Ever wondered what the history is behind Gramercy Mansion and the Carriage House? We’re starting 2018 with a background about our property so you know all about our 45 private acres when you come and stay with us!
In 1902, Cassatt bought a heavily wooded piece of property in Greenspring Valley containing 45 acres of the present estate. This was to be a wedding present for his daughter, Eliza, who married W. Plunkett Stewart. Plunkett, under the leadership of his brother, Redmond, was one of the school boys who started the second oldest steeplechase race in Maryland. He was also the founder of the still existing Greenspring Valley Hunt Club. Alexander Cassatt was famous in his day as the president of The Pennsylvania Railroad. Today, Cassatt’s fame is overshadowed by his sister, Mary Cassatt, who was an impressionist painter. As of 2005, her paintings have sold for as much as $2.87 million.
Alexander Cassatt was a generous father and wanted to give his daughter a magnificent wedding present. What better than a new home for the newlyweds? Gramercy Mansion was built to resemble Cassatt’s summer home, Four Acres, on the ocean in Bar Harbor, Maine. In the style of an Old English Tudor Manor house, the Mansion had 25 rooms. Construction on the property also included an 18-horse stall Carriage House along with an ice pond and ice house, a barn and creamery. Sadly, Cassatt died in 1906 before Gramercy was completed. The family moved to Philadelphia and the property was sold to Mr. and Mrs. Landstreet in 1907.
Felix S. Landstreet
Landstreet was the Vice President of the Western Maryland Railroad. His wife was the niece of a West Virginian Senator. The Landstreets lived at Gramercy for five years before selling to industrialist Benjamin H. Brewster in 1912.
Benjamin H. Brewster
Brewster was the only child of U.S. Attorney General Benjamin Harris Brewster and Mary Walker (great great granddaughter of Benjamin Franklin). Brewster was also grandfather to Senator Daniel Brewster. Daniel Brewster was the Maryland Democratic Senator from 1963-1969.
The Brewster Family lived at Gramercy for thirty years. After Benjamin Brewster’s death, his widow, Elizabeth, sold it to Hugo R. Hoffmann, builder and financier. The Hoffmann’s lived at Gramercy for eight years and sold the estate in 1950 to the Koinonia Foundation.
The Koinonia Foundation was created by a group of twelve visionary Christians who in the aftermath of WWII, wanted to spread the importance of Christianity around the world. Koinonian leaders recruited students who were taught organic agricultural and literacy skills as well as techniques on coping with language barriers, differences in religion, politics and attitudes. These missionaries went abroad to make the third world a more habitable place. The demise of Koinonia as a missionary center came after the creation of The Peace Corps in 1961. The Peace Corps mirrored many of the aims that the Koinonia Foundation had created.
In the 1960’s, Koinonia changed its focus. A new age mentality arose and the foundation became tied to ideals of spiritual discovery and growth. The center taught yoga, meditation, organic gardening, art, dance, music and psychology. Gradually, the foundation faced bankruptcy, necessitating the sale of the estate. Koinonia was sold at an auction to Dr. Ronald and Anne Pomykala in 1985.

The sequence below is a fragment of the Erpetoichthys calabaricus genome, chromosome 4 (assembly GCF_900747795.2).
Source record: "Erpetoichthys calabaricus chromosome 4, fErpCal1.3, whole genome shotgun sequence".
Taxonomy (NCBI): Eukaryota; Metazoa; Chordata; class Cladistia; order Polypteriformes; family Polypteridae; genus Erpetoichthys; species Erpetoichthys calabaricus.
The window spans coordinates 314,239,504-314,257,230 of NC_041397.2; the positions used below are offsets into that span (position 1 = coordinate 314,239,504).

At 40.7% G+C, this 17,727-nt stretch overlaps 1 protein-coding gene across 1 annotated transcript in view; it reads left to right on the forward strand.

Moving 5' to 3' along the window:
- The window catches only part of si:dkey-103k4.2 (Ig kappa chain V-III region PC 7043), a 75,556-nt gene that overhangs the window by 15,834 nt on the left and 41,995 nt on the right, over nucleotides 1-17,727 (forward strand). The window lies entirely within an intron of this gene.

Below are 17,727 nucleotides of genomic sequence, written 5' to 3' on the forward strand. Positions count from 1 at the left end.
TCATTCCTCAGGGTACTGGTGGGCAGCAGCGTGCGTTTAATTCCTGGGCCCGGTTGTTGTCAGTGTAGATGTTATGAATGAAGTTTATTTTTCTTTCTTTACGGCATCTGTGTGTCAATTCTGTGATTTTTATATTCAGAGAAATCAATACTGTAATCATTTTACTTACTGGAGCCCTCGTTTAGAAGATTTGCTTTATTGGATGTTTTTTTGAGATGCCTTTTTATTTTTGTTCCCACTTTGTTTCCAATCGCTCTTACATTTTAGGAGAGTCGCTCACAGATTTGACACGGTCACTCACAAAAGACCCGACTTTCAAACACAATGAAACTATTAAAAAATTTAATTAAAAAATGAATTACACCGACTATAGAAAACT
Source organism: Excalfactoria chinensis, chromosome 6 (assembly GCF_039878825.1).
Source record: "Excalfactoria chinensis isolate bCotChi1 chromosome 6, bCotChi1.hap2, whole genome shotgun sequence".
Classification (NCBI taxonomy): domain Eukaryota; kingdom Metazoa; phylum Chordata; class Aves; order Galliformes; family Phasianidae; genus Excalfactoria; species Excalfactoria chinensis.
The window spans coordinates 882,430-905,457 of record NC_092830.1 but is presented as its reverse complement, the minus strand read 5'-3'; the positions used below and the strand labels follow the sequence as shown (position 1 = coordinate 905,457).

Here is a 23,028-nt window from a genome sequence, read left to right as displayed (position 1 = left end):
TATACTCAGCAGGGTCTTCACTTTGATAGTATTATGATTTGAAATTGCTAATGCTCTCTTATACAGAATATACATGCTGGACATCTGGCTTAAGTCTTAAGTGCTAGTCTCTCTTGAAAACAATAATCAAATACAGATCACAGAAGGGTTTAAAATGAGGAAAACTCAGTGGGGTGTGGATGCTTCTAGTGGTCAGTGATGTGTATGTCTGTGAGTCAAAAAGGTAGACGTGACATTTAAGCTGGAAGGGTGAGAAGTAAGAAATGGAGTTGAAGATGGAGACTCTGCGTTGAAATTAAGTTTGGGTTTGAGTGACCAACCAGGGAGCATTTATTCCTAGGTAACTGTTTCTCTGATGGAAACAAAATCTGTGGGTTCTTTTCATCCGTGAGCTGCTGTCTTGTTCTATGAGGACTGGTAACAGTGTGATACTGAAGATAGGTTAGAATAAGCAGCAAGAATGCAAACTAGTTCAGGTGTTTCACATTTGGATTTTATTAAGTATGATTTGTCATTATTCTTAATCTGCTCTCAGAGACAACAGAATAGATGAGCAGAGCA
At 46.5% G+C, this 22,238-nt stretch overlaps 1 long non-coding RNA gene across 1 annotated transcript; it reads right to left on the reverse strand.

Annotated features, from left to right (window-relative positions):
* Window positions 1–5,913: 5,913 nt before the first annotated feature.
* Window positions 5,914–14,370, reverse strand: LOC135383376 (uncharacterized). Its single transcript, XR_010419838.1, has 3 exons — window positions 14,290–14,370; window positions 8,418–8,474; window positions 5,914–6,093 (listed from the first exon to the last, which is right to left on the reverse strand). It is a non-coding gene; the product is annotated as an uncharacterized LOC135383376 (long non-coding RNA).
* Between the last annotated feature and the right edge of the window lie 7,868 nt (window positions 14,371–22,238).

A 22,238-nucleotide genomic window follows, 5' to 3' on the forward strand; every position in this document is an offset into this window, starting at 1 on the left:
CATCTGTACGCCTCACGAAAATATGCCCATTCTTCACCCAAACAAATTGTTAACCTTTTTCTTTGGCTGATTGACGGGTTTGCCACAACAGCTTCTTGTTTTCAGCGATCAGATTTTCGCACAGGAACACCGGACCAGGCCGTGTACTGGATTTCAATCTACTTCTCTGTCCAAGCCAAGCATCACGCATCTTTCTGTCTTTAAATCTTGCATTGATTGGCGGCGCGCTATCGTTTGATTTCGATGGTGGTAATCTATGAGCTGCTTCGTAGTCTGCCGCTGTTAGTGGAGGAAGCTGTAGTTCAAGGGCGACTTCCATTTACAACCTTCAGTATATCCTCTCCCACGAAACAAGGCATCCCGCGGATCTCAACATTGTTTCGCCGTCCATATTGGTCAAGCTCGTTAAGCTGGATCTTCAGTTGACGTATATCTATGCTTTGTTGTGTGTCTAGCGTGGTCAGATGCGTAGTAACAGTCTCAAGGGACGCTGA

Ronald & Anne Pomykala
In 1985, luck and opportunity was on the Pomykalas’ side when upon visiting a friend in Baltimore, they heard Koinonia was for sale. Not intending to buy a new house or engage in a new enterprise, their emotions overtook them upon viewing the estate. They fell in love with the property, placed a bid and won.
The property required a tremendous amount of work. Massive restoration projects began, including replacing 80% of the decorative beams on the roof, new shingles and eaves, removal of layers of paint and reglazing of windows, rebuilding of the chimneys and plumbing and electrical restoration in all buildings.
In 1986, the Baltimore Symphony Show House helped with a portion of the restoration. The wallpaper in some of the rooms comes from the showcase, as do the cloth swags in the dining rooms. That same year, they opened one room for the beginning of what is now an eleven room bed and breakfast. Shortly after, Gramercy became a beautiful wedding reception and ceremony site. Gramercy Mansion and the Carriage House currently hold over 100 weddings and parties each year.
History About the Mansion
The foyer, living room and parlor have American chestnut panels and the library has cherry wood. The historic tile above the fireplaces in the library, dining room and parlor, is Moravian tile. These are some of the first art nouveau tile produced in the U.S. The chandelier hanging in the foyer was purchased in Turkey for $800 and has a pulley to raise and lower it.
Come Visit Us
The Gramercy Mansion Gift Shop is loaded with beautiful artwork, sparkling dish sets, beer steins, unique items and so much more. Shop weekdays from 10 a.m.-4 p.m. or on the weekends by appointment by calling 410-486-2405. We hope you’re able to experience the rich history and vast gardens that Gramercy has to offer in 2018! Click here to view our B&B rooms.
Happy New Year from the Innkeepers at Gramercy Mansion!